Palmoplantar Keratodermas (PPK) Fact Sheet

Palmoplantar keratodermas (PPK)

Palmoplantar keratodermas are a group of disorders characterized by thickening of the skin on the palms of the hands and soles of the feet of affected individuals. The various forms of PPK can be divided into hereditary forms with only skin problems, hereditary syndromes with PPK as an associated feature, and acquired forms. The more commonly seen hereditary PPKs are discussed here.

Hereditary forms may be localized to the hands and feet, or they may be associated with a more generalized skin disorder. Classification of hereditary PPK is frequently confusing. A simple classification incorporates 3 factors:

  1. specific form and structure and distribution of the palmoplantar keratosis,
  2. presence of associated skin and other tissue (such as nails, hair, mucous membranes) disease in sites other than the palms and the soles, and
  3. presence or absence of fragile or blistering skin. 

 

Hereditary PPK’s

Diffuse Hereditary PPK without associated features:

Diffuse non-epidermolytic palmoplantar keratoderma
(also know as diffuse NEPPK, or PPK diffusa circumscripta).

Mode of inheritance: Diffuse non-epidermolytic palmoplantar keratoderma is an autosomal dominantly inherited condition traced to KRT1 and KRT16 keratins.
Onset of clinical features usually presents within the first two years of life.

Clinical features:

Treatment:


Diffuse epidermolytic palmoplantar keratoderma
(Also known as diffuse EPPK, Vorner disease, PPK cum degenerations granulose)
Diffuse epidermolytic PPK is the most common type of hereditary PPK. It has an autosomal dominant inheritance traced to KRT9 keratin.
Onset of clinical features usually takes place within the first year.

Clinical features:

Treatment:


Progressive Palmoplantar Keratoderma
(Also known as PPPK, Greither disease, PPK transgrediens et progrediens)

Progressive PPK is transmitted through an autosomal dominant inheritance.
Onset of clinical features usually appears between ages 8 and 10.

Clinical features:

Treatment:


Diffuse Hereditary PPK with associated features
(Diffuse PPK is associated with extra palmoplantar skin involvement in several inherited disorders of cornification. The more common conditions are outlined below.)

Mal de Meleda
(Also know as Keratosis extremitatum hereditaria transgrediens et progrediens)
Mal de Meleda is a rare disorder seen in approximately 1 in 100,000 people. It was initially observed in inhabitants of the Adriatic island of Meleda (Miljet). It is transmitted through an autosomal recessive inheritance. Clinical features of the disorder usually appear in early infancy. Palmoplantar keratoderma is often the only manifestation.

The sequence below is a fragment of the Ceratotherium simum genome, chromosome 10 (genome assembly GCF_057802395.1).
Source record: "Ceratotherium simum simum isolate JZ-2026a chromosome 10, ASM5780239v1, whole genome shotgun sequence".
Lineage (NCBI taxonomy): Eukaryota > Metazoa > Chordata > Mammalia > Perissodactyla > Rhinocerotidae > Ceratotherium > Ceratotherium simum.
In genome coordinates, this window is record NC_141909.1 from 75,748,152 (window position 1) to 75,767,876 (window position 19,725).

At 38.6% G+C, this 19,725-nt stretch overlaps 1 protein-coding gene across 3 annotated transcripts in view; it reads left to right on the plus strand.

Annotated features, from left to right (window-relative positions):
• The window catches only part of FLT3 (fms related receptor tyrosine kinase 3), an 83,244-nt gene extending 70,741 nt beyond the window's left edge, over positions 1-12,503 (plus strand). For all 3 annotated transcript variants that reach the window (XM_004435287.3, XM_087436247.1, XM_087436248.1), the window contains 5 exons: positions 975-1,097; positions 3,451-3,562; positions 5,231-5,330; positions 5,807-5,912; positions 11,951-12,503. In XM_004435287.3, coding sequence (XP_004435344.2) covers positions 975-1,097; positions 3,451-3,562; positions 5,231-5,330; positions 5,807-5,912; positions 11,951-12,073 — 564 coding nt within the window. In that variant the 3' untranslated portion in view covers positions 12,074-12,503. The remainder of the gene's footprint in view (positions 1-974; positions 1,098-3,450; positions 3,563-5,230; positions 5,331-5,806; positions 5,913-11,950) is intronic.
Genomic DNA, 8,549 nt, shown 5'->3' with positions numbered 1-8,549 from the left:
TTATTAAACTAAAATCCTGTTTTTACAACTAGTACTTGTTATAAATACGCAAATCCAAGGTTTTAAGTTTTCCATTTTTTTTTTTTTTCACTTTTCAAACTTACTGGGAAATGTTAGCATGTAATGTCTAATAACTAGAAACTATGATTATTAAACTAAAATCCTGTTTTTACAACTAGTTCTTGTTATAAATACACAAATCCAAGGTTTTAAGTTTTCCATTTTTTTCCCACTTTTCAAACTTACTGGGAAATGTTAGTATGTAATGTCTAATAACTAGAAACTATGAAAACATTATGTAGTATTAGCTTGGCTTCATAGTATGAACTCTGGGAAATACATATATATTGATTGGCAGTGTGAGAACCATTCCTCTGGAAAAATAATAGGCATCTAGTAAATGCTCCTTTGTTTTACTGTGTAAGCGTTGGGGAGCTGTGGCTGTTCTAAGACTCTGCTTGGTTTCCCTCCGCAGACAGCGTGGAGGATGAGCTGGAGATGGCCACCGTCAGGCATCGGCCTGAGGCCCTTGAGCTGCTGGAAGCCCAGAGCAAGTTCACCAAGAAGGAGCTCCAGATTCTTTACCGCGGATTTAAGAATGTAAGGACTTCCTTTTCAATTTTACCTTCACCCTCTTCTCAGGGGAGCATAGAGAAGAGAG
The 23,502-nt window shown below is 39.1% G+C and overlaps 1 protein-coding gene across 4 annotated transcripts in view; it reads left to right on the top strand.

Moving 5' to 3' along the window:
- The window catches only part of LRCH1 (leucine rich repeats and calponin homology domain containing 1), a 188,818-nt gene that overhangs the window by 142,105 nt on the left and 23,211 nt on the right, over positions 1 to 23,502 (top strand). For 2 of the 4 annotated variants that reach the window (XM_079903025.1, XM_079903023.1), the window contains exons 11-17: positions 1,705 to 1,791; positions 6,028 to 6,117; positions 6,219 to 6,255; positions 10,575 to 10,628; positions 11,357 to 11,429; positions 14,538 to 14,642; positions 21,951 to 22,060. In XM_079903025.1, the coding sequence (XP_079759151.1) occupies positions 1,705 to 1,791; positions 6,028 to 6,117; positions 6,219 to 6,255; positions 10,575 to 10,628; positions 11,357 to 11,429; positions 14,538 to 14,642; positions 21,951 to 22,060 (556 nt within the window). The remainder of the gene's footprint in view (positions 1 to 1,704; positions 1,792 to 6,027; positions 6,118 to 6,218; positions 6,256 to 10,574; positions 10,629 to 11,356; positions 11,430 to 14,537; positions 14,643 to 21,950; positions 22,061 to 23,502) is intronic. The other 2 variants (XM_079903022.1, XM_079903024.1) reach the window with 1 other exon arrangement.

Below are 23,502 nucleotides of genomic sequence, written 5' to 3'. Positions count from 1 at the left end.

Clinical features:

Treatment:


PPK Mutilans Vohwinkel
(Also know as mutilating keratoderma, Vohwinkel syndrome, and palmoplantar keratoderma mutilans)
PPK Mutilans Vohwinkel is a rare disorder that can be transmitted through an autosomal dominant inheritance or an autosomal recessive inheritance. The genetic defect has been traced to the GJB2 gene and connexin 26. Clinical features usually appear in infancy.

Clinical features:

Treatment:


Mutilating Palmoplantar keratoderma with periorificial keratotic plaques
(Also known as Olmstead Syndrome)
A rare disorder transmitted through an autosomal dominant inheritance. Clinical features usually appear within the first year of life.

Clinical features:

Treatment:


Palmoplantar Keratoderma with sclerodactyly (hardening and thickening of the connective tissues of the fingers and toes).
(Also known as Huriez syndrome)
A rare disorder transmitted through an autosomal dominant inheritance. Clinical symptoms are visible in infancy.

Clinical features:


Palmoplantar Keratoderma with peridontitis (inflammation of the gums)
(Also known as Papillon-Lefevre Syndrome)
A rare disease transmitted through an autosomal recessive inheritance. The disorder results from mutations in cathepsin C. It occurs equally among males and females. Clinical features usually appear within the first and fifth years of life.

Clinical features:

Treatment:


Treatment of all types of hereditary and nonhereditary keratodermas can be difficult. Most treatment options only result in short-term improvement and are compounded frequently by side effects. Treatment tends to address the symptoms and can vary from saltwater soaks and paring down of the thickened skin, to topical keratolytics, oral retinoids, or reconstructive surgery of the hyperkeratotic skin followed by grafting. Common treatments include:

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Adapted from eMedicine.com, Keratosis Palmaris et Plantaris.   Copyright 2002, eMedicine.com, Inc. 


This information is provided as a service to patients and parents of patients who have ichthyosis.  It is not intended to supplement appropriate medical care, but instead to complement that care with guidance in practical issues facing patients and parents.  Neither FIRST, its Board of Directors, Medical & Scientific Advisory Board, Board of Medical Editors nor Foundation staff and officials endorse any treatments or products reported here.  All issues pertaining to the care of patients with ichthyosis should be discussed with a dermatologist experienced in the treatment of their skin disorder.



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